CCRC. ADL. IL. IA/IL. What does it all mean? If you don't know, you might want to think twice about entering the senior housing market. From the outside, senior housing might look a lot like traditional multifamily housing, but on the inside, it's an industry with its own set of operational challenges.
Senior housing is far more than just a real estate investment, explains Karen Anderson, president and CEO of Cordia Senior Living, a manager of independent and assisted living facilities based in Boston. With senior housing you are investing in an operating business that requires the melding of the real estate, hospitality, and health care industries, says Michael Grust, president of Senior Resource Group LLC, a developer of congregate living communities based in San Diego.
Whether you are operating a continuing care retirement community (CCRC), an assisted living residence (AL), or an independent living community (IL) you need to be able to provide some of the same services hotels offer, such as commercial kitchens, recreation, laundry services, and transportation. In addition, you have to take care of the personal care needs of an elderly population, while encouraging them to maintain their independence, says Anderson.
In assisted living communities, it's important to provide assistance with daily living (ADL), such as bathing, distributing medication, and assisting with movement around a community, hygiene, and eating, says Anderson.
One of the biggest challenges in assisted living is when a couple moves in and requires different levels of care, says Adam Rosenblum, vice president of marketing and sales at The Palace Management Group, a provider of senior housing in the Florida market. It's important to meet both residents' physical and emotional needs in the same environment. One solution is for the couple to reside on the same campus but in separate accommodations. A more popular solution is to share an apartment, but the more alert spouse can participate in a different building activities.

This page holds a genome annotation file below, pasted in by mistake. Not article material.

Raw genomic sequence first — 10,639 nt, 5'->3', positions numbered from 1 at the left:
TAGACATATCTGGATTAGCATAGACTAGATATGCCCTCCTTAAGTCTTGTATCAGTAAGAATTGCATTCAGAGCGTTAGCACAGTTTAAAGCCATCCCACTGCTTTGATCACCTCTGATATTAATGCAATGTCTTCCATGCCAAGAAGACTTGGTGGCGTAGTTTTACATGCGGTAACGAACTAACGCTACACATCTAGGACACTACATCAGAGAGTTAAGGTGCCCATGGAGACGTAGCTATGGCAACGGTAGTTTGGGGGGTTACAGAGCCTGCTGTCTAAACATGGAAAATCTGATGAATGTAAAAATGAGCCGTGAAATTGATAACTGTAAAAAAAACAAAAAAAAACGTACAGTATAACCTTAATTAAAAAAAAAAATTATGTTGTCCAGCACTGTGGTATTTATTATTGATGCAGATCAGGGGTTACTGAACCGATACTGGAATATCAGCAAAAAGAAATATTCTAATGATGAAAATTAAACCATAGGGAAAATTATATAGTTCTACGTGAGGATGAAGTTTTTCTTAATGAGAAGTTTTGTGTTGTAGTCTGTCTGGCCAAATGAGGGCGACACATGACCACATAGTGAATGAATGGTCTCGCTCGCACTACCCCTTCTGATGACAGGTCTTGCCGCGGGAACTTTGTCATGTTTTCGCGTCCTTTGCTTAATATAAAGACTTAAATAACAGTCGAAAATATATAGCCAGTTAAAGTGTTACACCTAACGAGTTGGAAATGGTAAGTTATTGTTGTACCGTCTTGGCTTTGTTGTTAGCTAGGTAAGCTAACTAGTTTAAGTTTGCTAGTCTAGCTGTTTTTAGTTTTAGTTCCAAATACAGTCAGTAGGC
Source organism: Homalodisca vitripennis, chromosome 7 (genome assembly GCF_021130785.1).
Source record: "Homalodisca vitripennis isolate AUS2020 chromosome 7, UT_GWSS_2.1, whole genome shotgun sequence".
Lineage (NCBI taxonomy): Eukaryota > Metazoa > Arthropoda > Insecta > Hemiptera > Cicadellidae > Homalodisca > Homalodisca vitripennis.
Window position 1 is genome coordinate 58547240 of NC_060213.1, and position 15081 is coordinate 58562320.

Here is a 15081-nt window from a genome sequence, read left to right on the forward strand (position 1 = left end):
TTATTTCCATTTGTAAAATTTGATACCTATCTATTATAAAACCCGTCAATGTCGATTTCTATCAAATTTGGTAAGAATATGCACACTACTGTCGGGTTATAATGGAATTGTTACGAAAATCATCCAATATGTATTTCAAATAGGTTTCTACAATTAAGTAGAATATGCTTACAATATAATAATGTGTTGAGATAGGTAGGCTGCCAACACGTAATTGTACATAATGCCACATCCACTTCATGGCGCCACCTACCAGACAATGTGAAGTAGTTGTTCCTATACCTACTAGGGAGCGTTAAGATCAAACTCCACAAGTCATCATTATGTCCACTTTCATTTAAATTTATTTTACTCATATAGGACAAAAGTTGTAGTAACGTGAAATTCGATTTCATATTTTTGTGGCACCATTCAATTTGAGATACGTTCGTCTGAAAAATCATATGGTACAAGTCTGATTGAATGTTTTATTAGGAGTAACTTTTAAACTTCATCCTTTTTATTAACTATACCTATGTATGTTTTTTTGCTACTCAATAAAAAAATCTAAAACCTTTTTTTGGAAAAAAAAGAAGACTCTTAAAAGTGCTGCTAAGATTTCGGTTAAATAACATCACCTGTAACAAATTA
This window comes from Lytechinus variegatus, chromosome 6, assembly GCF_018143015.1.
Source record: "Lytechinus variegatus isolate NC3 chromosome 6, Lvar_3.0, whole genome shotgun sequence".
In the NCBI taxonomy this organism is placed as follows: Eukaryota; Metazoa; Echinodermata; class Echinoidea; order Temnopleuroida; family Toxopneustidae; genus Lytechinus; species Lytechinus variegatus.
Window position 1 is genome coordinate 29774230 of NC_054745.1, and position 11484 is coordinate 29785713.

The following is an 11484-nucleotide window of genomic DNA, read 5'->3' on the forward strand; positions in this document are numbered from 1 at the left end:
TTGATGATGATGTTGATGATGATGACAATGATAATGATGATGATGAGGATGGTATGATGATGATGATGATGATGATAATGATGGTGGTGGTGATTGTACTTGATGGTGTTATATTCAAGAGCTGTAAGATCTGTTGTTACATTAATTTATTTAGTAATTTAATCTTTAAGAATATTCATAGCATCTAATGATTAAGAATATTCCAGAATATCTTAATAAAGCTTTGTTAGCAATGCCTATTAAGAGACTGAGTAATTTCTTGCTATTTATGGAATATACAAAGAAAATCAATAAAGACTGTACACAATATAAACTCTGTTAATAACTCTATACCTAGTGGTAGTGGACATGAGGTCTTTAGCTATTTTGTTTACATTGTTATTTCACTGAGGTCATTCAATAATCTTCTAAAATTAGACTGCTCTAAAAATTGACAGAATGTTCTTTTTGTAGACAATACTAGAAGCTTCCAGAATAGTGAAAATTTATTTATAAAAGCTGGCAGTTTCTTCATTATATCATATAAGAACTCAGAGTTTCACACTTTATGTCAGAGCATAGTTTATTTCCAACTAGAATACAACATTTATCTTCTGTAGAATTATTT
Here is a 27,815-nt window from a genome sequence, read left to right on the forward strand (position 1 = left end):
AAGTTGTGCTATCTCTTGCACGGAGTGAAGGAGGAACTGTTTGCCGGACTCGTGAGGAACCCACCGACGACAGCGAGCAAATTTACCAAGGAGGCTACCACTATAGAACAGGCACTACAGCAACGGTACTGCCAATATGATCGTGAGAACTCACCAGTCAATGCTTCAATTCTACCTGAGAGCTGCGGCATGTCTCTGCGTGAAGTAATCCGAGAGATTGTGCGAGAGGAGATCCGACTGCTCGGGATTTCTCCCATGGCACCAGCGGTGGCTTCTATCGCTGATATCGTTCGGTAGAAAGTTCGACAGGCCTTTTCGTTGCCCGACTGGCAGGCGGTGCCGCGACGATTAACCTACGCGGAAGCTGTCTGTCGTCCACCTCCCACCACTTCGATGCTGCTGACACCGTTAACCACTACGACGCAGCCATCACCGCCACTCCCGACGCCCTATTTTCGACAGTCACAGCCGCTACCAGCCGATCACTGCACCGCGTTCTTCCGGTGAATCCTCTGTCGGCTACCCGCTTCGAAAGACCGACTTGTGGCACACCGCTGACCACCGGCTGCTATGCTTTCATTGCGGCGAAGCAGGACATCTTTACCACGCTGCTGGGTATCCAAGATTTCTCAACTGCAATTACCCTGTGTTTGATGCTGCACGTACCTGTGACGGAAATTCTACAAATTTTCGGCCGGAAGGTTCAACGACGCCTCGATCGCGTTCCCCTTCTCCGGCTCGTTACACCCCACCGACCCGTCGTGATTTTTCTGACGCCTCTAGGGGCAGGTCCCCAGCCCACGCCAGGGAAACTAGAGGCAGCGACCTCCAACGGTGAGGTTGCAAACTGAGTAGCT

Help Wanted The biggest mistake multifamily owners, managers, and developers make is not understanding the importance of management, says Grust. In his experience, multifamily developers typically don't understand how complex the management matrix is to provide service–it's not enough to just offer food service, he says. It takes the right mix of people.
Senior housing is a people intensive business that is experiencing a shortage of people–especially qualified nurses, explains Ed Kenny, executive vice president of operations at Life Care Services, a senior housing provider based in Demoin, Iowa. "The cost of recruiting and retaining employees has placed significant pressure for those communities that have and require nurses," he says.
he Shelter Group, a developer and manager of multifamily and senior housing projects based in Baltimore, budgets to staff nurses 24 hours per day at its assisted living properties, but in many cases, it hasn't been able to meet those staffing needs. The company always has a nurse for the first two shifts of the day. "Sometimes I can't find the third shift," says Susan Eckert, vice president of operations. As a solution, the company trains senior resident assistants to perform supervisory tasks. On shifts without nurses, if there is an emergency, there is always a nurse on-call who can be in the building in 10 minutes, she adds.